The pattern became as irritating as it was predictable: Not long after 121 Financial Credit Union recorded a local advertising spot, the branch manager featured in the commercial invariably would get promoted or take a job elsewhere, rendering the ad obsolete.
Cindy Breslin, vice president of marketing at the $429 million asset credit union in Jacksonville, Fla., expressed this frustration to longtime video associate Chris Fanning of 4th Dimension Studios.
He suggested an intriguing alternative: capturing viewers’ attention with aerial footage of the branches shot by camera-equipped drones, which the licensed pilot has employed for several national ad campaigns and documentaries.
The unusual perspective, which makes branches appear more like tiny models than actual buildings as the drone swoops past, resonated instantly with Breslin.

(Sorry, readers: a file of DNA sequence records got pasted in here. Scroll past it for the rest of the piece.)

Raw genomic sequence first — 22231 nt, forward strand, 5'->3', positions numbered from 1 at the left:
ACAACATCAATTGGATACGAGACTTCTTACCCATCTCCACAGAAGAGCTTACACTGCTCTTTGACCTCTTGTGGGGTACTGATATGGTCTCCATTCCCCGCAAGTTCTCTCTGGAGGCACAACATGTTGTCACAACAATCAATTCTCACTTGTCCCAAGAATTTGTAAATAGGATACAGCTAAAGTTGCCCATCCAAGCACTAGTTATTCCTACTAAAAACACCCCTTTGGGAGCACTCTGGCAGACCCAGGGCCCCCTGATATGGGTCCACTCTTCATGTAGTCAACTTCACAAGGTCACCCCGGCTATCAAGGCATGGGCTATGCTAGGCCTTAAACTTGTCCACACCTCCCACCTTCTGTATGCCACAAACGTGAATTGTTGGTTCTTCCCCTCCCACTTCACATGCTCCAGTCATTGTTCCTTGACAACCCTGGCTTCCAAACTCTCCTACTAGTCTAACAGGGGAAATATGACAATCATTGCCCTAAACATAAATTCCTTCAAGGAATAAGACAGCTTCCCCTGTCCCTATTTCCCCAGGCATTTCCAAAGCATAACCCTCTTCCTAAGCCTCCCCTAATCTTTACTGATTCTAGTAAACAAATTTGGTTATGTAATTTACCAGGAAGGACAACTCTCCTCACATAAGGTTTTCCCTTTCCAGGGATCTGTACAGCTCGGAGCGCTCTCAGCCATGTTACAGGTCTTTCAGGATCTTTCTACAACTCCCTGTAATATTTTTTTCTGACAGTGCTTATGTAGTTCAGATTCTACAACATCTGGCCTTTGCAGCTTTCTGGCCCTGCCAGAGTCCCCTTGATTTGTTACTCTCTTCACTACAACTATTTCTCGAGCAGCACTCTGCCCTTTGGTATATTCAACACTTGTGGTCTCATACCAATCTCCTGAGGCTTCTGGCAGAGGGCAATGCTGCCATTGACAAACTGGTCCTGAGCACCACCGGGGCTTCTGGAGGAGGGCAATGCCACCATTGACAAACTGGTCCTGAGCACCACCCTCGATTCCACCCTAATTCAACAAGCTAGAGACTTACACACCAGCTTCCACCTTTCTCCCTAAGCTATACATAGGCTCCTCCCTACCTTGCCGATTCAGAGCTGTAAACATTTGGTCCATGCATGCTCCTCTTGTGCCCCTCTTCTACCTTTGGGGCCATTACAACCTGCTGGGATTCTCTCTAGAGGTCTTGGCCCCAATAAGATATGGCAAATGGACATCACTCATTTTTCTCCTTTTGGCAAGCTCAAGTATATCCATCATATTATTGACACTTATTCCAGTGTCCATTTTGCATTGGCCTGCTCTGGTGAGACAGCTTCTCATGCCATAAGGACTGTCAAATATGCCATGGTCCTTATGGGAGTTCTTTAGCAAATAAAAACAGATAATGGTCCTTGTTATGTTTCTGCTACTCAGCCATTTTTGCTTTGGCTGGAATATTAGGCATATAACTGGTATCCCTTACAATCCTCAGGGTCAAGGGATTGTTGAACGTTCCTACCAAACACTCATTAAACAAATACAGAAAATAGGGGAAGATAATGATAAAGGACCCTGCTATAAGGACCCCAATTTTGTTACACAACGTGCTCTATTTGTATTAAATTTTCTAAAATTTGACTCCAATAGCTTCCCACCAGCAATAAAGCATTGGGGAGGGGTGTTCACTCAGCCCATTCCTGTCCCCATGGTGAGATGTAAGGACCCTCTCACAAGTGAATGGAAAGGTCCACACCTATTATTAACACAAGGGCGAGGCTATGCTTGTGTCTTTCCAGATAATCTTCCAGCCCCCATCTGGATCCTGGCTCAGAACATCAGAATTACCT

“I like to be on the cutting edge, because that’s what people look for from a financial institution,” she explains. “This sort of shows that from a commercial standpoint. It’s not just a video trick. It’s useful, beneficial, and fun.”
The footage helps potential members identify the exact location of its branches through the credit union’s website, and leads off commercials that transition to testimonials from 121 Financial members inside the lobby.
The credit union individualized TV spots for several of its branches because it can target potential members geographically through its cable advertising deal.
The footage also has been valuable internally. Because 121 Financial has floating tellers, the training manager shows them extended clips to identify various branches. Previously, that task might’ve required a ride-along to the site.
“I’m still racking my brain for ways to use this stuff,” Breslin says.
Drones have been used increasingly for this purpose, but remain a bit mysterious—as Breslin was reminded during filming of a recent car sale at a 121 Financial branch. A member ran up to her and said of the drone, “It’s following me!”
“It generated a lot of excitement,” Breslin says. “We had people taking pictures and watching it. It’s so unusual still that you have to be careful not to stop traffic.”